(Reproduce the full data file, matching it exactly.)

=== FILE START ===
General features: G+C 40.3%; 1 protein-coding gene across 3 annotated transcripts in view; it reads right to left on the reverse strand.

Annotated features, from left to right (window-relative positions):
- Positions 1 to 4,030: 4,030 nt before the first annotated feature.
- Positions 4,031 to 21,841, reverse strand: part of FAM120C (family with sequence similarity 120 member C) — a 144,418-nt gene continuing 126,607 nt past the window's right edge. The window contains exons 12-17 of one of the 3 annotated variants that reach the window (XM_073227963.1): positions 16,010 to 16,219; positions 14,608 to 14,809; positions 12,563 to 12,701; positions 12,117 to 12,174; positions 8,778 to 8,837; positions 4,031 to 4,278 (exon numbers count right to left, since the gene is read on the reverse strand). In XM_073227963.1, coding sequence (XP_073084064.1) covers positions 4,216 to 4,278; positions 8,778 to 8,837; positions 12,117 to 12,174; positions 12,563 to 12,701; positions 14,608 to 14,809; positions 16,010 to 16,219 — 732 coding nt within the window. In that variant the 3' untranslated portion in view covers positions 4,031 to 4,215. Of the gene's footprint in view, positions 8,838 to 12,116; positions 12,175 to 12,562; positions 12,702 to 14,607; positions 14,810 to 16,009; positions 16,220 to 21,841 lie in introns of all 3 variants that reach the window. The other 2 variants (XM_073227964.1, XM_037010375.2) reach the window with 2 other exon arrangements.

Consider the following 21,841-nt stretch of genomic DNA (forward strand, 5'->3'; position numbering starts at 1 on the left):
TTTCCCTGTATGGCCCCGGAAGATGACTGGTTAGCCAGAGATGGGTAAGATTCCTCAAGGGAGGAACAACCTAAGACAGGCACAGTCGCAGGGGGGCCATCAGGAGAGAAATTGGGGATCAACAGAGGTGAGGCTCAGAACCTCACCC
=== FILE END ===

General features: G+C 40.3%; 1 protein-coding gene across 3 annotated transcripts in view; it reads right to left on the reverse strand.

Annotated features, from left to right (window-relative positions):
- Positions 1 to 4,030: 4,030 nt before the first annotated feature.
- Positions 4,031 to 21,841, reverse strand: part of FAM120C (family with sequence similarity 120 member C) — a 144,418-nt gene continuing 126,607 nt past the window's right edge. The window contains exons 12-17 of one of the 3 annotated variants that reach the window (XM_073227963.1): positions 16,010 to 16,219; positions 14,608 to 14,809; positions 12,563 to 12,701; positions 12,117 to 12,174; positions 8,778 to 8,837; positions 4,031 to 4,278 (exon numbers count right to left, since the gene is read on the reverse strand). In XM_073227963.1, coding sequence (XP_073084064.1) covers positions 4,216 to 4,278; positions 8,778 to 8,837; positions 12,117 to 12,174; positions 12,563 to 12,701; positions 14,608 to 14,809; positions 16,010 to 16,219 — 732 coding nt within the window. In that variant the 3' untranslated portion in view covers positions 4,031 to 4,215. Of the gene's footprint in view, positions 8,838 to 12,116; positions 12,175 to 12,562; positions 12,702 to 14,607; positions 14,810 to 16,009; positions 16,220 to 21,841 lie in introns of all 3 variants that reach the window. The other 2 variants (XM_073227964.1, XM_037010375.2) reach the window with 2 other exon arrangements.

Consider the following 21,841-nt stretch of genomic DNA (forward strand, 5'->3'; position numbering starts at 1 on the left):
TTTCCCTGTATGGCCCCGGAAGATGACTGGTTAGCCAGAGATGGGTAAGATTCCTCAAGGGAGGAACAACCTAAGACAGGCACAGTCGCAGGGGGGCCATCAGGAGAGAAATTGGGGATCAACAGAGGTGAGGCTCAGAACCTCACCC